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Depression and anxiety

We can all feel low or anxious from time to time, and it's not usually a cause for concern. But if these feelings aren't going away and they start to affect your daily life, you should seek help and support.

What is depression?

Depression is more common than many people realise – it affects 1 in 6 people. We all feel low or out of sorts every once in a while, but if these feelings last a long time or keep returning, or if they start to impact your day-to-day life, you should seek professional support because this could be depression.

Being depressed can show itself in many different ways and each person's experience will be different. Symptoms include:

  • feeling less able to talk to people, needing to be quiet, preferring to be alone more than usual, or losing interest in things
  • crying more than usual, or over things that wouldn't normally make you upset
  • feeling pessimistic, hopeless or guilty
  • having difficulty getting restful sleep – whether this means waking up early and not being able to fall back asleep or insomnia
  • not wanting to get out of bed
  • having difficulty motivating yourself to wash and dress, or not wanting to look after yourself
  • changes in appetite
  • not taking your medication as directed – whether this means not taking it at all or taking too much of it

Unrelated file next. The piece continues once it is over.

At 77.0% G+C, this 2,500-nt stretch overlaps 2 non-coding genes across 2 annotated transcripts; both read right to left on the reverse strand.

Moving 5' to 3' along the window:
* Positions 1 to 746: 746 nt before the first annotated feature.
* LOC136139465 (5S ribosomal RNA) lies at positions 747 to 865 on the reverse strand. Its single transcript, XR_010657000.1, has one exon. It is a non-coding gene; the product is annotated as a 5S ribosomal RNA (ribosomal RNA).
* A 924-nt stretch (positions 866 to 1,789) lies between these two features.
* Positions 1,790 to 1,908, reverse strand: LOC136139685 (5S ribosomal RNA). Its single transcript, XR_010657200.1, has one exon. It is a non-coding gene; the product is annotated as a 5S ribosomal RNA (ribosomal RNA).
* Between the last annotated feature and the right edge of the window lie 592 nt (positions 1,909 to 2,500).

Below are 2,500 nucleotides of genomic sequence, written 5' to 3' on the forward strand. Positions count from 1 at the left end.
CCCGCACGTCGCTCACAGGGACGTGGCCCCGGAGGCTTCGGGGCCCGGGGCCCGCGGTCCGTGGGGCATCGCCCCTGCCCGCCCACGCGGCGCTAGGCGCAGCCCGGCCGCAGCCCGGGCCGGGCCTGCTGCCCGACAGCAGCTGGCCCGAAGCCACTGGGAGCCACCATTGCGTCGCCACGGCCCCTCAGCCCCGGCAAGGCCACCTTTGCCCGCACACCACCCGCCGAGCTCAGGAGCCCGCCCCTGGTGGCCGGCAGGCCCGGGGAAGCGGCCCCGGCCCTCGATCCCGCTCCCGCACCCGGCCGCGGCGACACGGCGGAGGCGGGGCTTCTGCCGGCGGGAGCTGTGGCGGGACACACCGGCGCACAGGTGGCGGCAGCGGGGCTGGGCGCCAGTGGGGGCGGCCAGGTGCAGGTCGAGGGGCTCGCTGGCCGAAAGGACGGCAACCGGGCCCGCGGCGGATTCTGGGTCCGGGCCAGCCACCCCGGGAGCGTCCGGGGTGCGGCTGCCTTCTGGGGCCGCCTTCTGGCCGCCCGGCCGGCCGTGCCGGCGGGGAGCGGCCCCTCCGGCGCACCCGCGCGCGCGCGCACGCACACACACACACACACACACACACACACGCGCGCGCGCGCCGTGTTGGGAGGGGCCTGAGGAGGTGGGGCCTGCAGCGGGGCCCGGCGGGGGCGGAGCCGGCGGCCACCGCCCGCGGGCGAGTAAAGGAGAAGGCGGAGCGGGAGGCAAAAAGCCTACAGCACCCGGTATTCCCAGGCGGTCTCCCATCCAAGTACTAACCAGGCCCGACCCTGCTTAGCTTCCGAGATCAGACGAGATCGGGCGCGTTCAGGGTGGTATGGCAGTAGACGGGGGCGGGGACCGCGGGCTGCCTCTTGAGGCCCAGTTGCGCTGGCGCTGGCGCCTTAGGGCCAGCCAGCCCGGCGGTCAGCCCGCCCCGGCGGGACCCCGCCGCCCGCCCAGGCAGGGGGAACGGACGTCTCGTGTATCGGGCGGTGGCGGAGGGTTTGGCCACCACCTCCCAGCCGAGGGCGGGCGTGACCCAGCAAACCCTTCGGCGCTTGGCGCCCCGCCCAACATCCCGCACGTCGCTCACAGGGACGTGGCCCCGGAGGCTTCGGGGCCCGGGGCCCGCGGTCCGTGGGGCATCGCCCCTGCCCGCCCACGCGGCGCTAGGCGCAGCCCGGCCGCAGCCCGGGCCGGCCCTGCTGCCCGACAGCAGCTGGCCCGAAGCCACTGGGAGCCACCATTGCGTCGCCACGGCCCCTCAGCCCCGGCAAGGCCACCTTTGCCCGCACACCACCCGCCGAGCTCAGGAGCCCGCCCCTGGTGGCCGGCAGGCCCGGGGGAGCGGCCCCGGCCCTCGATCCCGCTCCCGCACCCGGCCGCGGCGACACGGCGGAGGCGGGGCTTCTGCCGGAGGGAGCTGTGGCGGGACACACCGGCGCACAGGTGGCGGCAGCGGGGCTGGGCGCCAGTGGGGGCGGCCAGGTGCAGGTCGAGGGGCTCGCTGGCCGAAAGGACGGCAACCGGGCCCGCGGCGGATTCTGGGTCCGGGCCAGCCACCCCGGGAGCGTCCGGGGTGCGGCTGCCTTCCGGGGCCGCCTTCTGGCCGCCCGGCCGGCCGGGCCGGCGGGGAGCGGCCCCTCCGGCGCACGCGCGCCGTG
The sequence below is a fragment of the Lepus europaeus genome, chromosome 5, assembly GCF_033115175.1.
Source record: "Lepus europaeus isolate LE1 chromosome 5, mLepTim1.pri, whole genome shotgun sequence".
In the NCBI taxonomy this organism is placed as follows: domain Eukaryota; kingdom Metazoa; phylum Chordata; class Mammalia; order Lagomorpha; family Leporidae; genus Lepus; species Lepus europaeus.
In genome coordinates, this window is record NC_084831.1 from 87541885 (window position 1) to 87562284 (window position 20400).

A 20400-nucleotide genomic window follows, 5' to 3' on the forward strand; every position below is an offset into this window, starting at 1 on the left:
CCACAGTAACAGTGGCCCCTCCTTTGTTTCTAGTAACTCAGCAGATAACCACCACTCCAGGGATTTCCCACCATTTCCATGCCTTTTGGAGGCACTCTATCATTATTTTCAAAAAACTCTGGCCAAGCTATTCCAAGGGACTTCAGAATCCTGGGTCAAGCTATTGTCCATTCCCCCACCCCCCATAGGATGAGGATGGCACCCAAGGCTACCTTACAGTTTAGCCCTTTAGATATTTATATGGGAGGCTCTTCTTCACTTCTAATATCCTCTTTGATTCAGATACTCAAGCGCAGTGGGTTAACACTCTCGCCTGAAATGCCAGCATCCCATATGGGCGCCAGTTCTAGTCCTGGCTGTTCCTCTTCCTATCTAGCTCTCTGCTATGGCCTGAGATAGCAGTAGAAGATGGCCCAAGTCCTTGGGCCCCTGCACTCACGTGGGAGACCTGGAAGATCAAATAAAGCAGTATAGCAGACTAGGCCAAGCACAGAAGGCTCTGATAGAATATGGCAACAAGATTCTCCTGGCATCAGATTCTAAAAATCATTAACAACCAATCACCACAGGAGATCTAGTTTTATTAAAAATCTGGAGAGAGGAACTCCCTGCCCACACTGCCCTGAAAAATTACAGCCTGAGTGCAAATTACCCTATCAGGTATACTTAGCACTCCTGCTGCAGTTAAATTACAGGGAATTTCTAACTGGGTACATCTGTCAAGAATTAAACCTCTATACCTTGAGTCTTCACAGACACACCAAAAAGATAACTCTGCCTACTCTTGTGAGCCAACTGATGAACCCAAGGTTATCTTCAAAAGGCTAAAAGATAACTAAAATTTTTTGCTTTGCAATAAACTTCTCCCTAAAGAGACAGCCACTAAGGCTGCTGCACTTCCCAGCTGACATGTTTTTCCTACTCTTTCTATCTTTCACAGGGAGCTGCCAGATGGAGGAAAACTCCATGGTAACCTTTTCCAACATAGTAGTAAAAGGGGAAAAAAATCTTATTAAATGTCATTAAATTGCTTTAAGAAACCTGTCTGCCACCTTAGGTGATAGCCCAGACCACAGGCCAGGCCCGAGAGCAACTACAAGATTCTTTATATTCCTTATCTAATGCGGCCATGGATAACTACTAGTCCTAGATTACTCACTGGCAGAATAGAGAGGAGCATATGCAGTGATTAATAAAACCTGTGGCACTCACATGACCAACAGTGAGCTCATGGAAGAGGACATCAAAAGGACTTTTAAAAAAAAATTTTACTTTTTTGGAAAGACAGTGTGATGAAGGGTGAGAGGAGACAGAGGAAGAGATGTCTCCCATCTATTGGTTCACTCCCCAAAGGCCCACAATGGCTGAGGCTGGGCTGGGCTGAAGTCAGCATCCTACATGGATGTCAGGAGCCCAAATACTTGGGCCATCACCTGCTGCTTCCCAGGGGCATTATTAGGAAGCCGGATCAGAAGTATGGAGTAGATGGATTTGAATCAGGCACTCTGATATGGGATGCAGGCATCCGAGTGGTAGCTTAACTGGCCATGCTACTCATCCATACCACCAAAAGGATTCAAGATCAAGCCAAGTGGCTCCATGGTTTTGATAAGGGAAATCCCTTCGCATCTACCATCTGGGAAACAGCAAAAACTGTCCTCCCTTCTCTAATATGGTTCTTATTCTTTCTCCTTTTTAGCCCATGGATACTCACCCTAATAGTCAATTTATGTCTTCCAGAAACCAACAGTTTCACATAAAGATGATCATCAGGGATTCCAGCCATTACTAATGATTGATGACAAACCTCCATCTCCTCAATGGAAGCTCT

• low sex drive
  • drinking more alcohol than usual 
  • feeling tired
  • losing confidence in yourself and feeling life is pointless
  • having suicidal thoughts.

It's important to remember that feeling consistently low isn't part and parcel of getting older – it's a sign that you're not feeling as well as you should be. Older people with depression usually experience more physical symptoms, such as tiredness, weight loss, and problems sleeping. These aren't trivial matters – they're crucial to your mental and physical health.

If you've experienced some of these symptoms on most days for 2-4 weeks, you should speak to a medical professional. Talking about your mental health can be daunting, but GPs are increasingly used to having these conversations. They won't judge you – they're there to help.

What is anxiety?

Anxiety is what we feel when we're worried, tense, or afraid about things that are currently happening, or things that we think could happen in the future.